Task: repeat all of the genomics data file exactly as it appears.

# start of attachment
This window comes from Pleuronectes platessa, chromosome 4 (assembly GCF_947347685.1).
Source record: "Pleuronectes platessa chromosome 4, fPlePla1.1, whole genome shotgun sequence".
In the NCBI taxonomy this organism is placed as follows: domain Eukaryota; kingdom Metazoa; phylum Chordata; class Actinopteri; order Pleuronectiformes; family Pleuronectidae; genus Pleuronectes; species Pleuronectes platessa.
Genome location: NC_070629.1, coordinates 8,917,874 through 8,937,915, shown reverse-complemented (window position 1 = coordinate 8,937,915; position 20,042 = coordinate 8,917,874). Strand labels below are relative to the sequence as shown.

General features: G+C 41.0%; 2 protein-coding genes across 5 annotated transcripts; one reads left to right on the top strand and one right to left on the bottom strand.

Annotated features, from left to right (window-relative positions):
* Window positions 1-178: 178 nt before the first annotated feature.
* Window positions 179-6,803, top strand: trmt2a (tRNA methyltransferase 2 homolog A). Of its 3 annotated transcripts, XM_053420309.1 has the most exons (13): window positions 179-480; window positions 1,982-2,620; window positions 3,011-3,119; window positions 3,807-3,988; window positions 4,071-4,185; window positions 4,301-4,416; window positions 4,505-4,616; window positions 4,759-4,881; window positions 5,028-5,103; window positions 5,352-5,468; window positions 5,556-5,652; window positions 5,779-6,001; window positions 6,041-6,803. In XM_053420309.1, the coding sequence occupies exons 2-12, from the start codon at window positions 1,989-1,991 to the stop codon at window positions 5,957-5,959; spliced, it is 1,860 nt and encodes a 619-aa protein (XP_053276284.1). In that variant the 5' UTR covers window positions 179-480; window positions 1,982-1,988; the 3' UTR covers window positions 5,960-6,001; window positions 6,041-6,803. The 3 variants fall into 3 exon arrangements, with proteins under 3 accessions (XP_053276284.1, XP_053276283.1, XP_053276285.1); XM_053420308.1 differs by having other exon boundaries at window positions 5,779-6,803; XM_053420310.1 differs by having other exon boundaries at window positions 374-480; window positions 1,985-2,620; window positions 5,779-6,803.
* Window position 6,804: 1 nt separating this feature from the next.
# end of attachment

This window comes from Pleuronectes platessa, chromosome 4 (assembly GCF_947347685.1).
Source record: "Pleuronectes platessa chromosome 4, fPlePla1.1, whole genome shotgun sequence".
In the NCBI taxonomy this organism is placed as follows: domain Eukaryota; kingdom Metazoa; phylum Chordata; class Actinopteri; order Pleuronectiformes; family Pleuronectidae; genus Pleuronectes; species Pleuronectes platessa.
Genome location: NC_070629.1, coordinates 8,917,874 through 8,937,915, shown reverse-complemented (window position 1 = coordinate 8,937,915; position 20,042 = coordinate 8,917,874). Strand labels below are relative to the sequence as shown.

General features: G+C 41.0%; 2 protein-coding genes across 5 annotated transcripts; one reads left to right on the top strand and one right to left on the bottom strand.

Annotated features, from left to right (window-relative positions):
* Window positions 1-178: 178 nt before the first annotated feature.
* Window positions 179-6,803, top strand: trmt2a (tRNA methyltransferase 2 homolog A). Of its 3 annotated transcripts, XM_053420309.1 has the most exons (13): window positions 179-480; window positions 1,982-2,620; window positions 3,011-3,119; window positions 3,807-3,988; window positions 4,071-4,185; window positions 4,301-4,416; window positions 4,505-4,616; window positions 4,759-4,881; window positions 5,028-5,103; window positions 5,352-5,468; window positions 5,556-5,652; window positions 5,779-6,001; window positions 6,041-6,803. In XM_053420309.1, the coding sequence occupies exons 2-12, from the start codon at window positions 1,989-1,991 to the stop codon at window positions 5,957-5,959; spliced, it is 1,860 nt and encodes a 619-aa protein (XP_053276284.1). In that variant the 5' UTR covers window positions 179-480; window positions 1,982-1,988; the 3' UTR covers window positions 5,960-6,001; window positions 6,041-6,803. The 3 variants fall into 3 exon arrangements, with proteins under 3 accessions (XP_053276284.1, XP_053276283.1, XP_053276285.1); XM_053420308.1 differs by having other exon boundaries at window positions 5,779-6,803; XM_053420310.1 differs by having other exon boundaries at window positions 374-480; window positions 1,985-2,620; window positions 5,779-6,803.
* Window position 6,804: 1 nt separating this feature from the next.